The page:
The Silverado EV has a 400V architecture, but General Motors engineers worked it out so the two battery pack layers can switch from parallel to series connection for fast charging, allowing it to charge at 800V and take in electrons at up 350kW.

The WT is not fancy inside, but it’s not meant to be; save that for the retail buyers with lavish ranches and horses. These trucks are going to be worked hard every day, so the aesthetics are thin and practical –rubber-covered floor and dark-grained plastic interior work. GM has opted for a column-mounted electronic shifter to free up real estate in the center console area.

Much of the operation of the truck takes place in the center screen, but a row of climate-control buttons and dials is below it, as well as a volume knob for the audio system.

A short drive of the WT reveals that the truck is responsive and smooth. It does not feel as heavy as it is. The tight turning radius and wonderful visibility make it an easy, enjoyable drive. The brakes seldom get engaged unless you are trying to sprint from intersection to intersection. It’s a true single-pedal driving experience until you actually need the brake. The driver can set the sensitivity of the regenerative braking.

Street driving pleasure is aided by independent front and rear suspension and a lower center of gravity, which is sure to make it a better snow truck than most.

Along with the WT and RST, additional Silverado EV variants will join the lineup over the next 18 months, including an offroad-oriented Trail Boss, as well shorter-range trims. The idea is to offer both fleet and retail customers trucks that start at $50,000 and increase in $10,000 increments beyond $80,000.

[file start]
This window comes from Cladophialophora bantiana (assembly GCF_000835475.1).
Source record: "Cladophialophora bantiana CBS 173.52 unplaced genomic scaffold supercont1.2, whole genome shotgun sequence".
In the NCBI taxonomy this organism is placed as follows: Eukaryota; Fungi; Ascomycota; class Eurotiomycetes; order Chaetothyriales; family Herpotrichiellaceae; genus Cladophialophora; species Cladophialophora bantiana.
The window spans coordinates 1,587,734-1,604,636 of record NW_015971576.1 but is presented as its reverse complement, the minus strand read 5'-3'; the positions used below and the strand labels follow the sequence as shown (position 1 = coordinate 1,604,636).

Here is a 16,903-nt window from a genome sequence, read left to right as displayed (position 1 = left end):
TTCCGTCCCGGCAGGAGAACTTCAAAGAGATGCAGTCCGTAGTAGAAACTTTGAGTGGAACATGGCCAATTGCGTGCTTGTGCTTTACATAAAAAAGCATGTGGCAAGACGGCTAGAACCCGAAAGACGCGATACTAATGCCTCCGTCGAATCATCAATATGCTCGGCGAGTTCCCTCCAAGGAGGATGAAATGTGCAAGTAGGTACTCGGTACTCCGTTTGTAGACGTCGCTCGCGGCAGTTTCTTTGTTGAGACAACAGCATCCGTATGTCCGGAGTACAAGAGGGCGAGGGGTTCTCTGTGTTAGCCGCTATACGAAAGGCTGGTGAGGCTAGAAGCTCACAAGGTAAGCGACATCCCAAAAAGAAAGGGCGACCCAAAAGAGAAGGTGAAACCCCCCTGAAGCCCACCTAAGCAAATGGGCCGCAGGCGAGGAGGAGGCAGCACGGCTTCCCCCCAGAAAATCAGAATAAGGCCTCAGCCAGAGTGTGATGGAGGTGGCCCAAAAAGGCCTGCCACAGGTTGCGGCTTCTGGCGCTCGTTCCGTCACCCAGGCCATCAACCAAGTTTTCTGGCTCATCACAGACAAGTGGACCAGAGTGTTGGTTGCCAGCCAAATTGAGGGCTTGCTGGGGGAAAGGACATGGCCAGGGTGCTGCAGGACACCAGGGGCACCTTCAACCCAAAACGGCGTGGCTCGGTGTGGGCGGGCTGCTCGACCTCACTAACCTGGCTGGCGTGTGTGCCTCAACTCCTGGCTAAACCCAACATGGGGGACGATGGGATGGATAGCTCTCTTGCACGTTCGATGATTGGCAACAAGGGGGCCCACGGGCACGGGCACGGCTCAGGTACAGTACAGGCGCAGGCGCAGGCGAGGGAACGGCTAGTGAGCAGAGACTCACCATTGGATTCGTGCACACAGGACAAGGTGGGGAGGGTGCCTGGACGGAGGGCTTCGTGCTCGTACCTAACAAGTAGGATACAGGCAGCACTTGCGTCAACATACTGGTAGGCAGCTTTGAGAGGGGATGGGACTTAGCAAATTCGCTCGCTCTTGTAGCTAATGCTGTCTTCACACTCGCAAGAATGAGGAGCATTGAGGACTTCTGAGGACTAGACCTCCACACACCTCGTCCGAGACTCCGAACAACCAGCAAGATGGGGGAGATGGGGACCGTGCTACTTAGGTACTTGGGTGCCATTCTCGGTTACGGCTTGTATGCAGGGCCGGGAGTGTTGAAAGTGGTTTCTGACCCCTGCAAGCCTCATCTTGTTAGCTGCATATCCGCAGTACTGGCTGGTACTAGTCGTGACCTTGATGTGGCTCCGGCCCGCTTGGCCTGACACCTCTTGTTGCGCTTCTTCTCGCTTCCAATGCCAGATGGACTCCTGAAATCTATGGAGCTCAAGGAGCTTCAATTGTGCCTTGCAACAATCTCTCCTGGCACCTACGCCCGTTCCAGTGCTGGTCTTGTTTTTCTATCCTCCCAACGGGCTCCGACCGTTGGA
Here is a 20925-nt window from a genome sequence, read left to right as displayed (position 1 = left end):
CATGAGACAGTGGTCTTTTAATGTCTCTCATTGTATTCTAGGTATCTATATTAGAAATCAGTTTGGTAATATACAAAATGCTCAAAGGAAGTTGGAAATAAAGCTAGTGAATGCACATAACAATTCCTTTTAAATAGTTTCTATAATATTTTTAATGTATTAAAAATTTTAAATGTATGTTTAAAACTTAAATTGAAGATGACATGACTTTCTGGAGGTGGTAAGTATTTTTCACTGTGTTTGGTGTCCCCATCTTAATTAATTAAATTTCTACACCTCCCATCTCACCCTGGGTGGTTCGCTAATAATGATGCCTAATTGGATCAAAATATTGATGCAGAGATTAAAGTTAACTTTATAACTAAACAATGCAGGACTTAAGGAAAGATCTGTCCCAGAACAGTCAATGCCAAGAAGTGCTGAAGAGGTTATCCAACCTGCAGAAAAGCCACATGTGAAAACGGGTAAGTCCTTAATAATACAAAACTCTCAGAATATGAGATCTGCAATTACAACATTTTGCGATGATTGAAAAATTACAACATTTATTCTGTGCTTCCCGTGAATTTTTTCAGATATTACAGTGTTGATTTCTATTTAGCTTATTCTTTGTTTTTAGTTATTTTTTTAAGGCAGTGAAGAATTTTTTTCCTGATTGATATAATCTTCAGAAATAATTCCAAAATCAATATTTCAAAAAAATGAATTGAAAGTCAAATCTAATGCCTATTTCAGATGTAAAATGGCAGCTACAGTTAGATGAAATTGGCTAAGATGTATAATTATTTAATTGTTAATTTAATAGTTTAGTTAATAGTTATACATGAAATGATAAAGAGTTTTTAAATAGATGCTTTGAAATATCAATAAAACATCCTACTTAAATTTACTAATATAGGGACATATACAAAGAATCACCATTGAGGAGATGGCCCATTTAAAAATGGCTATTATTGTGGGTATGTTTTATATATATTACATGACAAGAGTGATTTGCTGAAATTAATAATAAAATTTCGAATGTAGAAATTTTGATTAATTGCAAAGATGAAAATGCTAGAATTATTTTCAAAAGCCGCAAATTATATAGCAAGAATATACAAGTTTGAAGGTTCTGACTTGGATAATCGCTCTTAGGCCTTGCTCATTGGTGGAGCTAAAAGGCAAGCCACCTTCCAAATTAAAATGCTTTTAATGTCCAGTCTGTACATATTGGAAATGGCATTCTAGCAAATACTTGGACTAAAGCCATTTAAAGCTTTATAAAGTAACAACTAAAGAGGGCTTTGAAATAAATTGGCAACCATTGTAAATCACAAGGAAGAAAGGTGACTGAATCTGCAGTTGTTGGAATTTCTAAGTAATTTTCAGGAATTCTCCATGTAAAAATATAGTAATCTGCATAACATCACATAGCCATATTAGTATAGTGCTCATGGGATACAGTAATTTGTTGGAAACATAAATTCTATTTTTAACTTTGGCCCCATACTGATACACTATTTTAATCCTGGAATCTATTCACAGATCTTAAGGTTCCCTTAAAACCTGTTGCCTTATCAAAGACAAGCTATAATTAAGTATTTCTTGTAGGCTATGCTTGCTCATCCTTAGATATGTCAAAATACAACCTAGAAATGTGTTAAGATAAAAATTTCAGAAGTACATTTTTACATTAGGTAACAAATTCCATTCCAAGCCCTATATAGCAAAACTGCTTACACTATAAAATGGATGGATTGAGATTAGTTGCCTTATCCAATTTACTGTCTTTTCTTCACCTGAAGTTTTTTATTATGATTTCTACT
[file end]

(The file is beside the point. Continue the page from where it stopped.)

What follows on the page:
Silverado EV WT Nuts and Volts

  • Up to 10,000 lbs. (4,536 kg) towing, and up to 1,440 lbs. (653 kg) of payload.

  • 510 hp and 615 lb.-ft. (834 Nm) of torque.

  • The Silverado EV flagship RST First Edition, when introduced, promises 754 hp and 785 lb.-ft. (1,064 Nm) of torque in available max power, with 0-60 mph (97 km/h) time of less than 4.5 seconds.

  • MPG-e efficiency numbers:  63 combined/67 city/59 highway.

  • The RST First Edition for retail will have 4-wheel steering and a mid-gate.

  • Silverado EV 4WT EPA-estimated range of 450 miles with maximum battery pack. The 3WT will have range of 350 miles (563 km). RST range will be 400 miles range.

  • One 240V and multiple 120V outlets in the bed that can draw power from the battery at a work site, campsite or tailgate party.

  • Standard seven outlets and 7.2 kW of off-board power, but you can opt for the PowerBase power bar accessory, which plugs into the truck’s charging port for a total of 10 outlets and 10.2 kW of available power.

  • Capable of charging another EV with available accessory cord.

  • 11-in. (28-cm) center infotainment screen, with an 8-in. (20-cm) instrument cluster, integrated into one continuous horizontal screen.

  • RST and WT feature public DC fast-charging capabilities, and 100 miles (161 km) of range added in 10 minutes.

  • The Silverado EV WT has rear coil springs instead of leaf springs.  The starting price of the First Edition with 450 miles of range for retail sales is $106,895.

  • Manufactured at GM’s Detroit-Hamtramck Assembly Center, with plans to shift it to Orion Assembly later in the lifecycle.

The goal of the team, says Kraatz, is to give customers a truck that will not only make them not miss an internal-combustion-engine truck, but to find no compromises in the EV and features they like even better. In that, the Chevy team seems to have succeeded.

About the Author(s)

David Kiley

Senior Editor, WardsAuto

David Kiley is an award winning journalist. Prior to joining WardsAuto, Kiley held senior editorial posts at USA Today, Businessweek, AOL Autos/Autoblog and Adweek, as well as being a contributor to Forbes, Fortune, Popular Mechanics and more.